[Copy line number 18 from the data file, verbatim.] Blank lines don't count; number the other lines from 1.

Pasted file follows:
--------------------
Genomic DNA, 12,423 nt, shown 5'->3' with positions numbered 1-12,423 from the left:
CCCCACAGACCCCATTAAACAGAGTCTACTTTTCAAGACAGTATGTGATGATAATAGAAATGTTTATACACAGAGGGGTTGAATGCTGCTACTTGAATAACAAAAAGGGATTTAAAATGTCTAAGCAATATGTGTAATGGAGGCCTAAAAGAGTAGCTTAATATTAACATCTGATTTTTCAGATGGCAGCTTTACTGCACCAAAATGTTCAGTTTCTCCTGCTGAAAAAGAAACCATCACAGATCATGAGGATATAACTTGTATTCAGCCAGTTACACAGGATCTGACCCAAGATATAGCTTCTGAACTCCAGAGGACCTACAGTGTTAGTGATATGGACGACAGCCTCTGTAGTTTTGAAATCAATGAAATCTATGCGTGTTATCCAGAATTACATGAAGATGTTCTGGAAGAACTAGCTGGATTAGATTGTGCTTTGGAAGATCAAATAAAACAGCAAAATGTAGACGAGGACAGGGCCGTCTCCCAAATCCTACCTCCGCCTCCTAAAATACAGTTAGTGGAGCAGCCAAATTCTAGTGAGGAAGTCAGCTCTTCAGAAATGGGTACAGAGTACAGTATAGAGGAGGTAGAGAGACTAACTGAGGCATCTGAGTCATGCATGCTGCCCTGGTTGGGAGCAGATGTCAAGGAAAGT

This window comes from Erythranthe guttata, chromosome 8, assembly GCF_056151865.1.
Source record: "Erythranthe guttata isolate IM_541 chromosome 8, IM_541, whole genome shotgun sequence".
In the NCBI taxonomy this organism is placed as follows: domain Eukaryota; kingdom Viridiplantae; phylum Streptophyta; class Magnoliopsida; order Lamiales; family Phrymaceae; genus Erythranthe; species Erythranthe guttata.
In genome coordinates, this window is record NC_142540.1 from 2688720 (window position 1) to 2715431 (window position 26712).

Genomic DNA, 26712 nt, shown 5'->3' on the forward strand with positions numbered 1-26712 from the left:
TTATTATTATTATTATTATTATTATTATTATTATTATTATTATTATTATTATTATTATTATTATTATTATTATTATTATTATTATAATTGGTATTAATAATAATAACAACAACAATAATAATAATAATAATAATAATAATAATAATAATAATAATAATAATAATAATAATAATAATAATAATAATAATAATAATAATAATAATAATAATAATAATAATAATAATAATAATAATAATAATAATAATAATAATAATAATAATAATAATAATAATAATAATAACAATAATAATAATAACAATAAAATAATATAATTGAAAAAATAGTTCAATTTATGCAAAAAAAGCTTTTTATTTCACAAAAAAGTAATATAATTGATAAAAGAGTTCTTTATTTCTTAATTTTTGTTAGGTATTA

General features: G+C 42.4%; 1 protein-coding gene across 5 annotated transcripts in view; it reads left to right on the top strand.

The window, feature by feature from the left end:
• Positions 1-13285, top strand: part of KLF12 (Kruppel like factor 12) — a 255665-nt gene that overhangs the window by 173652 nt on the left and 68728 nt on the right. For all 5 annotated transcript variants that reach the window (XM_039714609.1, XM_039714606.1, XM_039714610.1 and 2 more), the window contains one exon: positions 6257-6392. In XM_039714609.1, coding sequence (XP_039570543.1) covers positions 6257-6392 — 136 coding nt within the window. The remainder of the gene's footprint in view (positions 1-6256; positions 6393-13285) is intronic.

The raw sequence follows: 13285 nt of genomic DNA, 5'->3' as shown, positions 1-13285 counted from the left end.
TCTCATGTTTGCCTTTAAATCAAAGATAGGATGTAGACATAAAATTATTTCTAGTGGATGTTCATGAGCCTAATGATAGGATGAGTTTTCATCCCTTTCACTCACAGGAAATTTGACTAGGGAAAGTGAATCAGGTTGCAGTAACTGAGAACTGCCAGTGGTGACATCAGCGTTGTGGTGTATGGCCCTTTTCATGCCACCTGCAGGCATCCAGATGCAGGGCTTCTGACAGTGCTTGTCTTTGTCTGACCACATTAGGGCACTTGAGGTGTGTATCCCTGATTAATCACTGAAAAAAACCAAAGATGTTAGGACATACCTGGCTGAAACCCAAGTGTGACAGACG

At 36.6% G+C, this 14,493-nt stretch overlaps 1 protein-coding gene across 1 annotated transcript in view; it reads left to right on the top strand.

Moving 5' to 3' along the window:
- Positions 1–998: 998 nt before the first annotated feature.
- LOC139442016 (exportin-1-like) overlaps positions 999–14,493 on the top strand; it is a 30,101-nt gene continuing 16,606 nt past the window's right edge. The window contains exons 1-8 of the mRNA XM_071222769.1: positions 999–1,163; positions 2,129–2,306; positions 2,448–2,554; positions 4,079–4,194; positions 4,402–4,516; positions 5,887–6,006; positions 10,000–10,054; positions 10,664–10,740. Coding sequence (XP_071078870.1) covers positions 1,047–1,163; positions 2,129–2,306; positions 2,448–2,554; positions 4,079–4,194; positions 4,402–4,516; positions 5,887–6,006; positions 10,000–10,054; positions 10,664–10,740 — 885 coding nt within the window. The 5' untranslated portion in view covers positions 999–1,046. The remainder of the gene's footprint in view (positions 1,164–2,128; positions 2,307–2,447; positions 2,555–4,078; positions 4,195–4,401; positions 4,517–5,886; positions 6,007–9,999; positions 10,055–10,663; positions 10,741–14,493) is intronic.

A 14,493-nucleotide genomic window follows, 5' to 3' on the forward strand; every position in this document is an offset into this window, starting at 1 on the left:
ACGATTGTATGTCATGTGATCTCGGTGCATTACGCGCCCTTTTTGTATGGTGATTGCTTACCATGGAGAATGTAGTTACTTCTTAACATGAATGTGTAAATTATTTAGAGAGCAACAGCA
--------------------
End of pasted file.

A 14,493-nucleotide genomic window follows, 5' to 3' on the forward strand; every position in this document is an offset into this window, starting at 1 on the left: